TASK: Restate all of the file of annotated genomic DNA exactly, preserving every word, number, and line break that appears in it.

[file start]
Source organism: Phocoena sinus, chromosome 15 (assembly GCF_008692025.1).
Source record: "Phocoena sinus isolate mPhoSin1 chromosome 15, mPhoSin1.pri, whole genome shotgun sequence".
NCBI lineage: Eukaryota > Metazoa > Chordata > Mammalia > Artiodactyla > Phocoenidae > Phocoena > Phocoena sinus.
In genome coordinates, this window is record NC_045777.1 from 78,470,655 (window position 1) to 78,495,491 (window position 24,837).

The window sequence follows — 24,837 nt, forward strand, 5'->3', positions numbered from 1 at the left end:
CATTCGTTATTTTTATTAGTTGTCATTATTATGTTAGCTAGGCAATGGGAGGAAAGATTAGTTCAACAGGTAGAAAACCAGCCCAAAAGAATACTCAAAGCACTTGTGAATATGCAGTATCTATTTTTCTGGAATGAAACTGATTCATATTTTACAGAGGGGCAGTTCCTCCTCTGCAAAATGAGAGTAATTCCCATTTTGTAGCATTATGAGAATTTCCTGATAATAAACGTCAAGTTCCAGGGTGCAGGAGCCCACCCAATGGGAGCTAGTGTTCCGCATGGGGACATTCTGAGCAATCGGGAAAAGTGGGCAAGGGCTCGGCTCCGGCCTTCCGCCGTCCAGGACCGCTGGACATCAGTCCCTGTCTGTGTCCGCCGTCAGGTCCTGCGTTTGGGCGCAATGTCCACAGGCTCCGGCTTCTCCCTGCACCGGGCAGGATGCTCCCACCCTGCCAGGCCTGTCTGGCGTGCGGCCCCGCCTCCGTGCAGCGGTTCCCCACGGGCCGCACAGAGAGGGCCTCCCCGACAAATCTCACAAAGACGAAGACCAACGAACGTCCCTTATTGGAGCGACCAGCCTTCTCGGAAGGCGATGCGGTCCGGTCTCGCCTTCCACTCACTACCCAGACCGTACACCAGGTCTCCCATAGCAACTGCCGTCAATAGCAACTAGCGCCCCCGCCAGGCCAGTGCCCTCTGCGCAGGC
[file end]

Source organism: Phocoena sinus, chromosome 15 (assembly GCF_008692025.1).
Source record: "Phocoena sinus isolate mPhoSin1 chromosome 15, mPhoSin1.pri, whole genome shotgun sequence".
NCBI lineage: Eukaryota > Metazoa > Chordata > Mammalia > Artiodactyla > Phocoenidae > Phocoena > Phocoena sinus.
In genome coordinates, this window is record NC_045777.1 from 78,470,655 (window position 1) to 78,495,491 (window position 24,837).

The window sequence follows — 24,837 nt, forward strand, 5'->3', positions numbered from 1 at the left end:
CATTCGTTATTTTTATTAGTTGTCATTATTATGTTAGCTAGGCAATGGGAGGAAAGATTAGTTCAACAGGTAGAAAACCAGCCCAAAAGAATACTCAAAGCACTTGTGAATATGCAGTATCTATTTTTCTGGAATGAAACTGATTCATATTTTACAGAGGGGCAGTTCCTCCTCTGCAAAATGAGAGTAATTCCCATTTTGTAGCATTATGAGAATTTCCTGATAATAAACGTCAAGTTCCAGGGTGCAGGAGCCCACCCAATGGGAGCTAGTGTTCCGCATGGGGACATTCTGAGCAATCGGGAAAAGTGGGCAAGGGCTCGGCTCCGGCCTTCCGCCGTCCAGGACCGCTGGACATCAGTCCCTGTCTGTGTCCGCCGTCAGGTCCTGCGTTTGGGCGCAATGTCCACAGGCTCCGGCTTCTCCCTGCACCGGGCAGGATGCTCCCACCCTGCCAGGCCTGTCTGGCGTGCGGCCCCGCCTCCGTGCAGCGGTTCCCCACGGGCCGCACAGAGAGGGCCTCCCCGACAAATCTCACAAAGACGAAGACCAACGAACGTCCCTTATTGGAGCGACCAGCCTTCTCGGAAGGCGATGCGGTCCGGTCTCGCCTTCCACTCACTACCCAGACCGTACACCAGGTCTCCCATAGCAACTGCCGTCAATAGCAACTAGCGCCCCCGCCAGGCCAGTGCCCTCTGCGCAGGC